National Magazine of the Lutheran Church of Australia

Teach them to love

June 2014

by Julie Hahn

I heard the voice of a slightly bothered mum and looked up from the novel I was reading. A two-year-old was running on the lawn we were sharing in the Botanic Gardens.

I looked around to see whether the child could hurt himself or anything around him. It was a vast expanse of lush, green lawn. Perfect for a running two-year-old.

Then I saw the mum. She was walking and talking with another woman, only a few metres behind the child. She screeched and the child responded by running further away.

The more the mum bellowed, the further the boy ran—like a dog turning a call of ‘Here, Rover’ into a game of chasey. Eventually, the situation became dangerous as the child charged towards a very large pond with no intention of stopping—and no awareness that a sea of lily-pads would not support his weight.

‘You’re a naughty boy!’ was all the mother said when he was returned safe (and dry) by an intervening stranger. In a different place and time, a little girl asked her mummy to carry her after a very long day at the zoo. ‘Why can’t you walk by yourself like your cousin?’ snapped her tired mother.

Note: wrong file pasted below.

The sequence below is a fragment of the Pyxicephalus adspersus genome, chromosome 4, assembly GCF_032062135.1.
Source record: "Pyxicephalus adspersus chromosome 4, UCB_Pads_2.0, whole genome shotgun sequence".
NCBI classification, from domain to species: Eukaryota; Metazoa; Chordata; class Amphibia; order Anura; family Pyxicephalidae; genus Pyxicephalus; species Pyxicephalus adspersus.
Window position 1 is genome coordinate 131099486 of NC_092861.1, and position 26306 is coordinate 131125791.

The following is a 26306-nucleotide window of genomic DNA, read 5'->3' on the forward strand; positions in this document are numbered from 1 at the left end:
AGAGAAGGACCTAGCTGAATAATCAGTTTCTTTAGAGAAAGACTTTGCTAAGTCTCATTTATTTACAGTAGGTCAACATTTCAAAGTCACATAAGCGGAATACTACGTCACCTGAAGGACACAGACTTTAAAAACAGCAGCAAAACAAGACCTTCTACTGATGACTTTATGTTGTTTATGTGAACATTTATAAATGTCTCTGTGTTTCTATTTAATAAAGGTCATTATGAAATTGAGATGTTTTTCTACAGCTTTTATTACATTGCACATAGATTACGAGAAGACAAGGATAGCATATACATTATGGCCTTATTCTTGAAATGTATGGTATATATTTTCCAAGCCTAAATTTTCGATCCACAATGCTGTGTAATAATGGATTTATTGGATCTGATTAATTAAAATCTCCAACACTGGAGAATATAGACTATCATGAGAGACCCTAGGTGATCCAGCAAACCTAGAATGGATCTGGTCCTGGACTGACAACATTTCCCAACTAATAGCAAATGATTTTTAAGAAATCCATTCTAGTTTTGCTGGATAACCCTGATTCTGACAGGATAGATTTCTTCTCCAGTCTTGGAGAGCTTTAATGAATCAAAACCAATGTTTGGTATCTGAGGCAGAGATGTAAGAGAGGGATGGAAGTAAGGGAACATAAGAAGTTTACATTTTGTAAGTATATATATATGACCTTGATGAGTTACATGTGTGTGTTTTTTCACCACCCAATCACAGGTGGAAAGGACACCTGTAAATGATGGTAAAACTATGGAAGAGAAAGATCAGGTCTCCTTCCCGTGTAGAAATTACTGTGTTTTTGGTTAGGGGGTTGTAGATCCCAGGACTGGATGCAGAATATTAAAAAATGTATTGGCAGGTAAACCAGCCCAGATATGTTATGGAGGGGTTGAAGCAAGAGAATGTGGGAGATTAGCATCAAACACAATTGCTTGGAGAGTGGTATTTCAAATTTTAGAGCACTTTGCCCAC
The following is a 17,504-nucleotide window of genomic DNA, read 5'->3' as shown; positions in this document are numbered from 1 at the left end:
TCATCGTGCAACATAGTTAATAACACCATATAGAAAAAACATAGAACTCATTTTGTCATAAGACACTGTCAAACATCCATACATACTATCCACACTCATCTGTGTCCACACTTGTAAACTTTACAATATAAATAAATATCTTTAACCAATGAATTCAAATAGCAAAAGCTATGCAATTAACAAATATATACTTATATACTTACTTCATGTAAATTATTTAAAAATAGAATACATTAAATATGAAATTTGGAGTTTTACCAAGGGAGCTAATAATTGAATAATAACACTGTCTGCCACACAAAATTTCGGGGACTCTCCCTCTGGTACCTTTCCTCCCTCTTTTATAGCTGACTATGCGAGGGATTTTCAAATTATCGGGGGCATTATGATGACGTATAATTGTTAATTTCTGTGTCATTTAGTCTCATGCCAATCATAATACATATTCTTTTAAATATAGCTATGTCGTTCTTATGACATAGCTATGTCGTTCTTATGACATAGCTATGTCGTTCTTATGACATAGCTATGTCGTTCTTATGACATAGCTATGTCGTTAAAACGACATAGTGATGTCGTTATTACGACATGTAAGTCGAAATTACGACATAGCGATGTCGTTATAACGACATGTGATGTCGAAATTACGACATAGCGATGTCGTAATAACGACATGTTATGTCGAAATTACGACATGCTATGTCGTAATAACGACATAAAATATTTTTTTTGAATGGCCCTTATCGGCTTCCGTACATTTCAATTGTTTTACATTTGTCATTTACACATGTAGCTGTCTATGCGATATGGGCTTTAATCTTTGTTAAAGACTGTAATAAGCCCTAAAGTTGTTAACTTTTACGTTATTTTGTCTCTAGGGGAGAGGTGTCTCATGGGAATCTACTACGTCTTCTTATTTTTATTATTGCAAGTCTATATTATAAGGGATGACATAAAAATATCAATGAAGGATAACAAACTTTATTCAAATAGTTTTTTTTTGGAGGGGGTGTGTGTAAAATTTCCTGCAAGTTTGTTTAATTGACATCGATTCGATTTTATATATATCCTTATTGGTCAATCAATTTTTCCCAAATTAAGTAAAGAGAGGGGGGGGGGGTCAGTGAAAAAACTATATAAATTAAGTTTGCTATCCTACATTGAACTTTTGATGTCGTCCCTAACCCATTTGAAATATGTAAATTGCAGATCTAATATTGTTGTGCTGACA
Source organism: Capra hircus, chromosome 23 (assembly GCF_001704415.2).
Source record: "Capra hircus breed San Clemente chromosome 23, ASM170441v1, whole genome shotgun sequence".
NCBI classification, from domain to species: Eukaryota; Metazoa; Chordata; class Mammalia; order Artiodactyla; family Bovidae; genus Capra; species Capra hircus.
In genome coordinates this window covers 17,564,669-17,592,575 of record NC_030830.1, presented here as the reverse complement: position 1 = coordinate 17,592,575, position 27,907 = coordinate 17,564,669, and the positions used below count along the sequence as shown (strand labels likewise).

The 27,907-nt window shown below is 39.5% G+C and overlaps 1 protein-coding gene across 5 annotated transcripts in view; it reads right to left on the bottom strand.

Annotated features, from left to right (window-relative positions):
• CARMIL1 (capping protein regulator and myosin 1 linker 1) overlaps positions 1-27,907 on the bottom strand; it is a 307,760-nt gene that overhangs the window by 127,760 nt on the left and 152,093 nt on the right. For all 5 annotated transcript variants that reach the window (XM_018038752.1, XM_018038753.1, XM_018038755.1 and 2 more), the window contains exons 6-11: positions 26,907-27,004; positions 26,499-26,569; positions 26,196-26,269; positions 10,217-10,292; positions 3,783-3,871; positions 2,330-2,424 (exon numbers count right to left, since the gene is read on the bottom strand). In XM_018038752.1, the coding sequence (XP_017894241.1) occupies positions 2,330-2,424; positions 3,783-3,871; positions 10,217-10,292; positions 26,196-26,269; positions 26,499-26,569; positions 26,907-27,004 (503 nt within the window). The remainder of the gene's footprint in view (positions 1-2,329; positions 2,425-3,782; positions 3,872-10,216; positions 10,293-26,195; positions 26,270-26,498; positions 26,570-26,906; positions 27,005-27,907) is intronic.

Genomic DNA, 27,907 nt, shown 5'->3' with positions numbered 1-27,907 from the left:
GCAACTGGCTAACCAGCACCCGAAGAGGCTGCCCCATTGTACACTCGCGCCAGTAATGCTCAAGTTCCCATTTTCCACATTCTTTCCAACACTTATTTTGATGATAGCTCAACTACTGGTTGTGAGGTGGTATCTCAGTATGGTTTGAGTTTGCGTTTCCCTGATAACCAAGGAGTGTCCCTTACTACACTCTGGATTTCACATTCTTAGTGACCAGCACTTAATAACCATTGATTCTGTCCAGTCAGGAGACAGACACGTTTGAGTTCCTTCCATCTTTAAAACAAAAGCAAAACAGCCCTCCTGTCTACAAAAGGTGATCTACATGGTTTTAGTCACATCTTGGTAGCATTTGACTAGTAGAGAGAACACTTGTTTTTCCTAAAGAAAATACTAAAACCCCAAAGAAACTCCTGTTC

Another little boy was told by his mum, ‘You’re such a naughty boy! You’ll wreck your good shoes!’ when he kicked the dirt on the track at Monarto Zoo. (Monarto Zoo has a lot of dirt to kick.)

On a hot, hot 42-degree day, a little girl was dropped off at her child-care centre. Water play was one of the strategies the carers used to keep the children cool and occupied. But, ‘I don’t want her to get her good dress wet’, said her mother.

Is running on a huge expanse of lawn naughty—especially when you’re two and your mum is caught up in boring adult conversation? Is it wrong for an exhausted little girl to want to be picked up and carried by her mum? Is it unreasonable to kick the dirt when there are hectares of it, or to get wet on a 42-degree day? Parents can be really good at making a great day out into a major chore. When they get so caught up with doing things ‘right’—according to perceived expectations—they often neglect to do things lovingly. Ironic, isn’t it? …